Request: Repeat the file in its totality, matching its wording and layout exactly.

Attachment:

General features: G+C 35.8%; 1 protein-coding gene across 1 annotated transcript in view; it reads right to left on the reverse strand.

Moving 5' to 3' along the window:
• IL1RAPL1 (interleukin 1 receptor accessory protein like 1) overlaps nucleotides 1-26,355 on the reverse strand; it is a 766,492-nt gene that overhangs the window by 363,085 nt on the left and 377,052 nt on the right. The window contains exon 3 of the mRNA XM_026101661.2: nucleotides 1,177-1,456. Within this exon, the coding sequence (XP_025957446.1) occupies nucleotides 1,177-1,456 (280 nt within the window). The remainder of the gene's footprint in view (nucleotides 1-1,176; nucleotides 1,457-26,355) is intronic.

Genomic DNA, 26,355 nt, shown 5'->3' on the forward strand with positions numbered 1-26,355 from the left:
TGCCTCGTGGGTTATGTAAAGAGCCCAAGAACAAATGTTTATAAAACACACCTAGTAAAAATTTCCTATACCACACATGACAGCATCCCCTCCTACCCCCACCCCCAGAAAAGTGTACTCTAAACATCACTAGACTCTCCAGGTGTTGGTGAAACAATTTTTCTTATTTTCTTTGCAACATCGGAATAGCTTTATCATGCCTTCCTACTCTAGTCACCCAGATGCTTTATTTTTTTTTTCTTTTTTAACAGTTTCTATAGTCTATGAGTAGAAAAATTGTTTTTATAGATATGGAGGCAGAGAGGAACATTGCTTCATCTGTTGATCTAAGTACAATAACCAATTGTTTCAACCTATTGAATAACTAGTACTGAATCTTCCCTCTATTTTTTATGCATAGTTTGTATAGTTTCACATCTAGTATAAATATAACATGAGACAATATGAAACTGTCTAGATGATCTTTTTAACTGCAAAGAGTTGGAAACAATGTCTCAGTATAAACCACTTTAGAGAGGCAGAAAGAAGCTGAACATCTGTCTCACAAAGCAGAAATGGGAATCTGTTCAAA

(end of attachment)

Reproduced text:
General features: G+C 35.8%; 1 protein-coding gene across 1 annotated transcript in view; it reads right to left on the reverse strand.

Moving 5' to 3' along the window:
• IL1RAPL1 (interleukin 1 receptor accessory protein like 1) overlaps nucleotides 1-26,355 on the reverse strand; it is a 766,492-nt gene that overhangs the window by 363,085 nt on the left and 377,052 nt on the right. The window contains exon 3 of the mRNA XM_026101661.2: nucleotides 1,177-1,456. Within this exon, the coding sequence (XP_025957446.1) occupies nucleotides 1,177-1,456 (280 nt within the window). The remainder of the gene's footprint in view (nucleotides 1-1,176; nucleotides 1,457-26,355) is intronic.

Genomic DNA, 26,355 nt, shown 5'->3' on the forward strand with positions numbered 1-26,355 from the left:
TGCCTCGTGGGTTATGTAAAGAGCCCAAGAACAAATGTTTATAAAACACACCTAGTAAAAATTTCCTATACCACACATGACAGCATCCCCTCCTACCCCCACCCCCAGAAAAGTGTACTCTAAACATCACTAGACTCTCCAGGTGTTGGTGAAACAATTTTTCTTATTTTCTTTGCAACATCGGAATAGCTTTATCATGCCTTCCTACTCTAGTCACCCAGATGCTTTATTTTTTTTTTCTTTTTTAACAGTTTCTATAGTCTATGAGTAGAAAAATTGTTTTTATAGATATGGAGGCAGAGAGGAACATTGCTTCATCTGTTGATCTAAGTACAATAACCAATTGTTTCAACCTATTGAATAACTAGTACTGAATCTTCCCTCTATTTTTTATGCATAGTTTGTATAGTTTCACATCTAGTATAAATATAACATGAGACAATATGAAACTGTCTAGATGATCTTTTTAACTGCAAAGAGTTGGAAACAATGTCTCAGTATAAACCACTTTAGAGAGGCAGAAAGAAGCTGAACATCTGTCTCACAAAGCAGAAATGGGAATCTGTTCAAA